Phyliss Anderson, Tribal Chief of Mississippi Band of Choctaw Indians
Leading over 10,000 members on over 35,000 acres stretching across ten different counties, Phyliss Anderson is charged with the financial and educational well-being of her people.
A native of the Red Water community, she serves as Tribal Chief of the Mississippi Band of Choctaw Indians. Chief Anderson was officially sworn in as the first woman chief in Choctaw history in 2011. She is currently serving her second term in office.
Chief Anderson, fluent in the Choctaw language, has more than 30 years of experience with tribal government management. In 2003, she was elected to serve as a tribal council representative for her home community. While seated as a representative she served in the position of Secretary-Treasurer for the Tribe. Over the years she has shown a strong commitment to financial responsibility; operating an accountable and transparent government; and building the quality of life on the reservation.
Chief Anderson has been featured in numerous national publications as a rising leader in the Southeast and in Indian Country. She has been honored and recognized with various awards and accolades including the Mississippi Commission on the Status on Women “Woman of the Year” award in the Political/State and Local Government category, Mississippi Business Journal’s Top 50 Leading Business Women, the Mississippi Trailblazer “Sam Haskell Spirit of America” and “Inspire” award, The Meridian Star’s Citizen of the Year, East Central Community College Alumnus of the Year 2016, Indian Health Services Nashville Area Director’s Award for Excellence and honorary membership in Delta Kappa Gamma, education sorority. Chief Anderson also is the recipient of a Presidential Citation from Jackson State University. In 2011, Chief Anderson also had the distinct honor to introduce U.S. President Barack Obama at the 3rd Annual Tribal Nations Conference in Washington, D.C. Most recently, President Obama appointed Chief Anderson to serve on the National Advisory Council on Indian Education.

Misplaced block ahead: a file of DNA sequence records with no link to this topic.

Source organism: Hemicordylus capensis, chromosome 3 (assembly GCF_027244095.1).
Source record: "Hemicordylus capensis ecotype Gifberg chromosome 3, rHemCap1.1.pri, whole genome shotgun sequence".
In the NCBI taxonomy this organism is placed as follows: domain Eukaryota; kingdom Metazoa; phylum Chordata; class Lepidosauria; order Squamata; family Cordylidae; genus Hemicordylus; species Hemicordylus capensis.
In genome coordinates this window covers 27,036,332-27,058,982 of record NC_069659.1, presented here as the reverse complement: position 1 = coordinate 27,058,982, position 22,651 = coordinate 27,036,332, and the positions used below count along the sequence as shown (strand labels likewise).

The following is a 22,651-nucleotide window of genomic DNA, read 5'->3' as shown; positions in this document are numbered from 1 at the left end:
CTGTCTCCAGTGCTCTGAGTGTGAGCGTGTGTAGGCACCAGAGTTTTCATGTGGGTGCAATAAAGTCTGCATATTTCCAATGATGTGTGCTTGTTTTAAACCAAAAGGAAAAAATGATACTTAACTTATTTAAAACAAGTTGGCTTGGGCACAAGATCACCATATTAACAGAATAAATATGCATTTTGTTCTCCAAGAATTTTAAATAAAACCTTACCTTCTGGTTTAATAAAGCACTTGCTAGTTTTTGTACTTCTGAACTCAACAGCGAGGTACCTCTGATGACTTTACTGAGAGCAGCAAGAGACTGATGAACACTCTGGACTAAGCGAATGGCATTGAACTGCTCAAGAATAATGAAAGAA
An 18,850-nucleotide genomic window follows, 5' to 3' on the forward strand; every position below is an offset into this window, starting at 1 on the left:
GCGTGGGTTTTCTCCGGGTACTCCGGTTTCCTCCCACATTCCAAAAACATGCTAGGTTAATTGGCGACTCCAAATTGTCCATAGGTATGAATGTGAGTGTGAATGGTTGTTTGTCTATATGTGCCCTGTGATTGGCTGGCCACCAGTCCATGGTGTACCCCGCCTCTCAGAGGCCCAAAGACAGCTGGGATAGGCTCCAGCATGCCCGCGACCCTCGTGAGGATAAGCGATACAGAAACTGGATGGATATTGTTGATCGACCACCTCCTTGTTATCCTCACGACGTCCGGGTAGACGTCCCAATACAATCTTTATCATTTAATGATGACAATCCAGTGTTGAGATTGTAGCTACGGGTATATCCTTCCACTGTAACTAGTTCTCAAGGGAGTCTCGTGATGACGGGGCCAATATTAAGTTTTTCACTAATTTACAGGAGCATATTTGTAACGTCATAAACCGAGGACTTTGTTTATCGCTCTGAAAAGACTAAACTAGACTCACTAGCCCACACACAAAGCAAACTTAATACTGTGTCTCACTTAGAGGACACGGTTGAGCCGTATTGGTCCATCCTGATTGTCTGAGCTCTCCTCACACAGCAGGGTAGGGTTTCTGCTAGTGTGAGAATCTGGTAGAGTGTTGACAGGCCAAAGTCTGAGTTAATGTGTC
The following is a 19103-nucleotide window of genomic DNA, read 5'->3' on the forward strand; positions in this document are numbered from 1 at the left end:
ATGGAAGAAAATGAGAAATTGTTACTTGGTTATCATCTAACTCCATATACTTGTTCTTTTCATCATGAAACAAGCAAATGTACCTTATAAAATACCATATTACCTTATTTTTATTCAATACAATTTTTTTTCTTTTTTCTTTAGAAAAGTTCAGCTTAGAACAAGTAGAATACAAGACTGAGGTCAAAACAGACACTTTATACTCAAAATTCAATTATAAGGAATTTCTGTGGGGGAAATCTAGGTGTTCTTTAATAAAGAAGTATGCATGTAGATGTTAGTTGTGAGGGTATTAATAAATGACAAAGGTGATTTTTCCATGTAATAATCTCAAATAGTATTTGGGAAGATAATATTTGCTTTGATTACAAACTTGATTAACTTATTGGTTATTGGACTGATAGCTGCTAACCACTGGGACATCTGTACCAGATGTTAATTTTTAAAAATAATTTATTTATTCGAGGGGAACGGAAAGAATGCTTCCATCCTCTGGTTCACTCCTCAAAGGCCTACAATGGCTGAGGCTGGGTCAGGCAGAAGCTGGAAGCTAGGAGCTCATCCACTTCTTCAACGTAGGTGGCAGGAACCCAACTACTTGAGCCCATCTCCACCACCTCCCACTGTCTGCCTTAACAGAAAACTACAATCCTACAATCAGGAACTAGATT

Chief Anderson draws on a wide variety of experience. She is a graduate of East Central Community College in Decatur, Miss. She has served on a number of governing boards and committees for multi-million dollar enterprises including those in the tribal manufacturing, tribal government contracting, and the gaming and hospitality industry.
Mississippi Top 50 is an annual list of the people who are judged to be the most influential leaders in the state. This bipartisan selection of leaders comes from the ranks of elected and appointed officials, economic development professionals, business, media and government affairs. The awards are sponsored by Y’all Politics and Supertalk Mississippi and awardees were nominated through an open process.
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